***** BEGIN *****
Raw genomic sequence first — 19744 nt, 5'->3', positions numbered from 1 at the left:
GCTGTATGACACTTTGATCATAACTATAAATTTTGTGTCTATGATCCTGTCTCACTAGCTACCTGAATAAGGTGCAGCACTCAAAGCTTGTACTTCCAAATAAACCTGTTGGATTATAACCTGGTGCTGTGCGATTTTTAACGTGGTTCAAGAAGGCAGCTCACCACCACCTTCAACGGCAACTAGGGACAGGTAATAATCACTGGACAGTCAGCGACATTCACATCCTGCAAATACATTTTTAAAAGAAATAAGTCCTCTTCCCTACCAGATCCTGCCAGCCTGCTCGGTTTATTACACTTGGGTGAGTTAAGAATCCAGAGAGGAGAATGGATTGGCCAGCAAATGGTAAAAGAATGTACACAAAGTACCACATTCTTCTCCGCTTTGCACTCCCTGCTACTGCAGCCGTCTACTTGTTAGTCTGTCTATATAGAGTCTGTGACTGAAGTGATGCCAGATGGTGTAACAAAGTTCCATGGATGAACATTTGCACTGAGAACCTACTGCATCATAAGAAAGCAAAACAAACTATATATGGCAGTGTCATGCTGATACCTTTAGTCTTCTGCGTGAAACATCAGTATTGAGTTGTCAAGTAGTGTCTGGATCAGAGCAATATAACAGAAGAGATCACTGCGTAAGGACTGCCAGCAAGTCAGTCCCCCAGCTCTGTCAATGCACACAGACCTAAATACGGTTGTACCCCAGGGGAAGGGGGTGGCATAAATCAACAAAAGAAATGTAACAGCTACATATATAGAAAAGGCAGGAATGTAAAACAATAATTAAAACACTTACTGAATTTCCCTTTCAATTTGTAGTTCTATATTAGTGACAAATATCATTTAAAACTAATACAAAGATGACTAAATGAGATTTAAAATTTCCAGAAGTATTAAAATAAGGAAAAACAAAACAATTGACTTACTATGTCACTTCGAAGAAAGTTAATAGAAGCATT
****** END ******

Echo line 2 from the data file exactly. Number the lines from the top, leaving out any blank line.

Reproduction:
GCTGTATGACACTTTGATCATAACTATAAATTTTGTGTCTATGATCCTGTCTCACTAGCTACCTGAATAAGGTGCAGCACTCAAAGCTTGTACTTCCAAATAAACCTGTTGGATTATAACCTGGTGCTGTGCGATTTTTAACGTGGTTCAAGAAGGCAGCTCACCACCACCTTCAACGGCAACTAGGGACAGGTAATAATCACTGGACAGTCAGCGACATTCACATCCTGCAAATACATTTTTAAAAGAAATAAGTCCTCTTCCCTACCAGATCCTGCCAGCCTGCTCGGTTTATTACACTTGGGTGAGTTAAGAATCCAGAGAGGAGAATGGATTGGCCAGCAAATGGTAAAAGAATGTACACAAAGTACCACATTCTTCTCCGCTTTGCACTCCCTGCTACTGCAGCCGTCTACTTGTTAGTCTGTCTATATAGAGTCTGTGACTGAAGTGATGCCAGATGGTGTAACAAAGTTCCATGGATGAACATTTGCACTGAGAACCTACTGCATCATAAGAAAGCAAAACAAACTATATATGGCAGTGTCATGCTGATACCTTTAGTCTTCTGCGTGAAACATCAGTATTGAGTTGTCAAGTAGTGTCTGGATCAGAGCAATATAACAGAAGAGATCACTGCGTAAGGACTGCCAGCAAGTCAGTCCCCCAGCTCTGTCAATGCACACAGACCTAAATACGGTTGTACCCCAGGGGAAGGGGGTGGCATAAATCAACAAAAGAAATGTAACAGCTACATATATAGAAAAGGCAGGAATGTAAAACAATAATTAAAACACTTACTGAATTTCCCTTTCAATTTGTAGTTCTATATTAGTGACAAATATCATTTAAAACTAATACAAAGATGACTAAATGAGATTTAAAATTTCCAGAAGTATTAAAATAAGGAAAAACAAAACAATTGACTTACTATGTCACTTCGAAGAAAGTTAATAGAAGCATT